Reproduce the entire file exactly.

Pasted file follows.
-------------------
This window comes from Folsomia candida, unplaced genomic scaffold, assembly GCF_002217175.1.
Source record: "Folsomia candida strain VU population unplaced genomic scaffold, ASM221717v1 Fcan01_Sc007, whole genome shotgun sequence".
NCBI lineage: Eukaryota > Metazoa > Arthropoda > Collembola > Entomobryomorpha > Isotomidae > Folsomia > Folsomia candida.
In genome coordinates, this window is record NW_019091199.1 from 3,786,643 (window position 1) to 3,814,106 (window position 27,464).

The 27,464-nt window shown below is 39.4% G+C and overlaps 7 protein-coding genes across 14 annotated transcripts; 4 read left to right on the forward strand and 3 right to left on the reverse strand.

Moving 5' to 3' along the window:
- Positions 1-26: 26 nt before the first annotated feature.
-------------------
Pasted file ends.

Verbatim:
This window comes from Folsomia candida, unplaced genomic scaffold, assembly GCF_002217175.1.
Source record: "Folsomia candida strain VU population unplaced genomic scaffold, ASM221717v1 Fcan01_Sc007, whole genome shotgun sequence".
NCBI lineage: Eukaryota > Metazoa > Arthropoda > Collembola > Entomobryomorpha > Isotomidae > Folsomia > Folsomia candida.
In genome coordinates, this window is record NW_019091199.1 from 3,786,643 (window position 1) to 3,814,106 (window position 27,464).

The 27,464-nt window shown below is 39.4% G+C and overlaps 7 protein-coding genes across 14 annotated transcripts; 4 read left to right on the forward strand and 3 right to left on the reverse strand.

Moving 5' to 3' along the window:
- Positions 1-26: 26 nt before the first annotated feature.